Jane O’Reilly: Five Things I Learned Writing Indecent Exposure
Quiet, sensible Ellie Smithson is a highly respectable photographer by day – but there are only so many wedding photo-shoots you can take without your mind wandering to what happens when the blissfully happy bride is swept off her feet and straight to the honeymoon suite’s sumptuous four-poster bed…
So after dark, Ellie takes pictures of a more…intimate nature – a dirty little secret she’s kept from her accountant Tom. Until now. It seems Tom is the subject of her next racy shoot!
It isn’t just the blurring of work and personal boundaries that’s the problem; secretly Ellie has always had fantasies of a most unprofessional nature about the almost illegally gorgeous Tom. With such temptation on display, how will she ever stay behind the camera?
1. I love writing in 1st person present.
I’d always written in 3rd person past before, which is pretty much the standard route for romance novels. But 1st person present is so immediate, so visceral. You are right there with the character, living the story as they live it. I loved it so much that I then wrote 90K of my next manuscript in it. (I regretted that later. It was completely the wrong choice for that book). I have seen some readers say that they’ll reject a book based purely on the fact that it’s written in 1st person present, but I wouldn’t use that as an excuse not to write a book that way if you want to. Just accept that those people aren’t your readers and get on with it.
2. There is a tremendous sense of freedom in writing erotica.
I was able to say all the things I’d never been able to say in my contemporary romances. Use all the bad words and explore all the desires of the heroine, Ellie, that wouldn’t have been acceptable in a contemporary. Erotica is very honest and raw, and I don’t think you will find a more accurate portrayal of female desire. Anyone who wants to understand female sexuality should read some.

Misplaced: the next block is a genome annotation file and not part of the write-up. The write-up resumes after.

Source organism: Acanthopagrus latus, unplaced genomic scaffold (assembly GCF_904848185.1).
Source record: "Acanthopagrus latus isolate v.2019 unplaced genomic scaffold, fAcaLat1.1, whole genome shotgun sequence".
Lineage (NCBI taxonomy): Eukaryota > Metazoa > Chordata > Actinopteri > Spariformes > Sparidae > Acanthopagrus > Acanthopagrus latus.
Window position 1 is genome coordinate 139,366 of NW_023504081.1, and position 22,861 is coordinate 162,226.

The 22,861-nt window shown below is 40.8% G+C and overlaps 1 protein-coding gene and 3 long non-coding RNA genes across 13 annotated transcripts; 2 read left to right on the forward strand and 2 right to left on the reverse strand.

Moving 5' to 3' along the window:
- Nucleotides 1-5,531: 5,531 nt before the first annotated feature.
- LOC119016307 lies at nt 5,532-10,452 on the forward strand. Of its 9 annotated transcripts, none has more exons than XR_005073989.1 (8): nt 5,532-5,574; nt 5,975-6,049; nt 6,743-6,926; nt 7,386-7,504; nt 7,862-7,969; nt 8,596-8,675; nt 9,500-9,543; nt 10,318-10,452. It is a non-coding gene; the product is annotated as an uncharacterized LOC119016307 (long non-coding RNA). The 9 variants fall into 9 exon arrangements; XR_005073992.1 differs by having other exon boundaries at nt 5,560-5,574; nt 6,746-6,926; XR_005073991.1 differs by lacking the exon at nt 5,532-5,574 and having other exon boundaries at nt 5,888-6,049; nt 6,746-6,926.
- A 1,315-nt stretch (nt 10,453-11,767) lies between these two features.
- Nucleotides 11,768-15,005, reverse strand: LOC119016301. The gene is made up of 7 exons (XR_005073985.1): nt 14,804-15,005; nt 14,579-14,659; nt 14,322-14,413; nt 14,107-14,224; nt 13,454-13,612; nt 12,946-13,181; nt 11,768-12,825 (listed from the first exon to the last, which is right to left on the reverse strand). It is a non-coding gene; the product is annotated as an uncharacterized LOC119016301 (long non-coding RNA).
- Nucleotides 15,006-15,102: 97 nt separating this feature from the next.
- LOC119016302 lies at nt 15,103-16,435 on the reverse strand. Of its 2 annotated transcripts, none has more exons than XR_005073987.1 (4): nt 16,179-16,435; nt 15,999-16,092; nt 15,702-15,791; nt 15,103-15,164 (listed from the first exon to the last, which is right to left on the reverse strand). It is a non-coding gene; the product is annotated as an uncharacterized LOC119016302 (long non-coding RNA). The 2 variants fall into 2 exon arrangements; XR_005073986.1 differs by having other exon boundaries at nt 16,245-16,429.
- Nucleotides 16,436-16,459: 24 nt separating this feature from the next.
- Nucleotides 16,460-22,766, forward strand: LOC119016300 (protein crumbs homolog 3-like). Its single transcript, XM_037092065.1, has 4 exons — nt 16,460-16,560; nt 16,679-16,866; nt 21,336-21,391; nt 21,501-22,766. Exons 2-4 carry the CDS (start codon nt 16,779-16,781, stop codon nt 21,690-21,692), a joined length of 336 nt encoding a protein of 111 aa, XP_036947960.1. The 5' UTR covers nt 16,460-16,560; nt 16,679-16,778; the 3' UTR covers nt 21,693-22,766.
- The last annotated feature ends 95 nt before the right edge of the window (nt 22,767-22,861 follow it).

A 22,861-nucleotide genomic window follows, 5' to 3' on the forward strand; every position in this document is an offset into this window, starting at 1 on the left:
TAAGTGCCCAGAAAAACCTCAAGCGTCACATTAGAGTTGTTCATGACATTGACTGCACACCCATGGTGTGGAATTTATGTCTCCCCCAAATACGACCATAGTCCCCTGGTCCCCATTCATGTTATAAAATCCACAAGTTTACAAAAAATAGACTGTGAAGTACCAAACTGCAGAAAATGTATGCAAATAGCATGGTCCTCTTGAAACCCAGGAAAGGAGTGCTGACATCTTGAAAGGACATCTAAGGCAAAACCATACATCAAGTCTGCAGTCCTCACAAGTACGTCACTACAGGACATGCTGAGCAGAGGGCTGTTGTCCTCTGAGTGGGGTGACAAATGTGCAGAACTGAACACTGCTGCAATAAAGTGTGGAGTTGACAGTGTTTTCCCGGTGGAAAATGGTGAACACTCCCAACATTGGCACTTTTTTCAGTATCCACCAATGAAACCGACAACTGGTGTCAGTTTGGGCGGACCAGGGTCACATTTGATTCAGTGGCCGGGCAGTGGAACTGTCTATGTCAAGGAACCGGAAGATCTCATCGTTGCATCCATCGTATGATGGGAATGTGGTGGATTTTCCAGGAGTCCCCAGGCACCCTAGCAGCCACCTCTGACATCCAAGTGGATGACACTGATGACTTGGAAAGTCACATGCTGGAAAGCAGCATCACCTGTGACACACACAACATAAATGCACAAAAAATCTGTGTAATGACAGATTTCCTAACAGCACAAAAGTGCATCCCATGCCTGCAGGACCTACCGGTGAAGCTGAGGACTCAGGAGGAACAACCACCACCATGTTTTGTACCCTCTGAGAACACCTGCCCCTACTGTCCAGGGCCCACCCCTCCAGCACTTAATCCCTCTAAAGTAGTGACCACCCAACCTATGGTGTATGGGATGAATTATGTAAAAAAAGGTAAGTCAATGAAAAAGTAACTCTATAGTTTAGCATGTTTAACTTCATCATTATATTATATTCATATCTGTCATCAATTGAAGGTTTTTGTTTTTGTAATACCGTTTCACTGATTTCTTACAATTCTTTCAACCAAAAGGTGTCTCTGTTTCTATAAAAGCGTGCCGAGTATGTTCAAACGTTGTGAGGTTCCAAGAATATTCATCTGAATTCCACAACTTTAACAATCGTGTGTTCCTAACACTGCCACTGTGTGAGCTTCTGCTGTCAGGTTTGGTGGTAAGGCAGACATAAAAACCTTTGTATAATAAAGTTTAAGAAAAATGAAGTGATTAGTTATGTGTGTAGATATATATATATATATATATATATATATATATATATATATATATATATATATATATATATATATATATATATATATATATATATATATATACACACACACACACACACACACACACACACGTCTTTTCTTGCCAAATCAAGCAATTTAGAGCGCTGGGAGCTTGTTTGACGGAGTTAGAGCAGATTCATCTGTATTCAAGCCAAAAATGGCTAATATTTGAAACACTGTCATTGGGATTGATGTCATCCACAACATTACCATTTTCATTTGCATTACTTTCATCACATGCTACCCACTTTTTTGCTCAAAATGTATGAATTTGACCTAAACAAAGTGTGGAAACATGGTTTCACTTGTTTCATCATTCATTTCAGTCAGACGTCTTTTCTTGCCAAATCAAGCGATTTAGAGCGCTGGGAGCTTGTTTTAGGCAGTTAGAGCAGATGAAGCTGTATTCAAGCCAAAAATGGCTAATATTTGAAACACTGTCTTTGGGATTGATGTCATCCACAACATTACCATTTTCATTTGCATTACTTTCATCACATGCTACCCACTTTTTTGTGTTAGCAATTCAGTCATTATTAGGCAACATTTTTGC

3. You can have too many connections between the hero and heroine.
It helps a story to have some, because it gives some backstory, some conflict. But when they went to school together and her studio is in the shop his parents used to own that he burned down and he’s her accountant and he’s had sex with her best friend, it’s too much. Fortunately, the editor who bought Indecent Exposure pointed this out. And made me fix it.
4. You won’t die from embarrassment if one of your sex scenes is read out loud in front of a group of strangers.
I took a scene from Indecent Exposure to a writing sex workshop run by novelist Julie Cohen. There were about 8 of us there, as I recall, and only one other person had brought some of their work with them. I felt reasonably content with my ability to write sex scenes – I’d sold some of my contemporary romances by then, and they have sex scenes galore, although not featuring anal sex and pornography. Ahem. Someone else read my scene out to the rest of the group – I was too busy dealing with the shame – and there was a moment, a really precious moment, where everyone went very quiet and no-one breathed. I knew then that the scene worked. And if that scene worked, maybe the whole thing would.
5. When people find out that you’ve written erotica, they’re going to ask you if you find writing it exciting. And you’re going to have to think of an answer.
When I was first smacked between the eyes with ‘did writing it turn you on?’ I was completely floored. How very rude, I thought to myself. How very personal. I’ve been asked since, though the question has been put more gently. Do you enjoy it? Is it exciting? It’s not difficult to know the answer, though it is difficult to say. It was funny really, after writing stories about women struggling to deal with the way society views women and sex, to find myself struggling to answer that question. To tell the truth, or to deny it? To say yes, writing a scene in which the gorgeous hero pleasured himself was fabulously arousing, or to pretend it was nothing more than words on a page? Like the heroine of Indecent Exposure, Ellie, I tried denial. It didn’t work.
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Jane O’Reilly started writing as an antidote to kids’ TV when her youngest child was a baby. Her first novel was set in her old school and involved a ghost and lots of death. It’s unpublished, which is probably for the best. Then she wrote a romance, and that, as they say, was that. She lives near London with her husband and two children.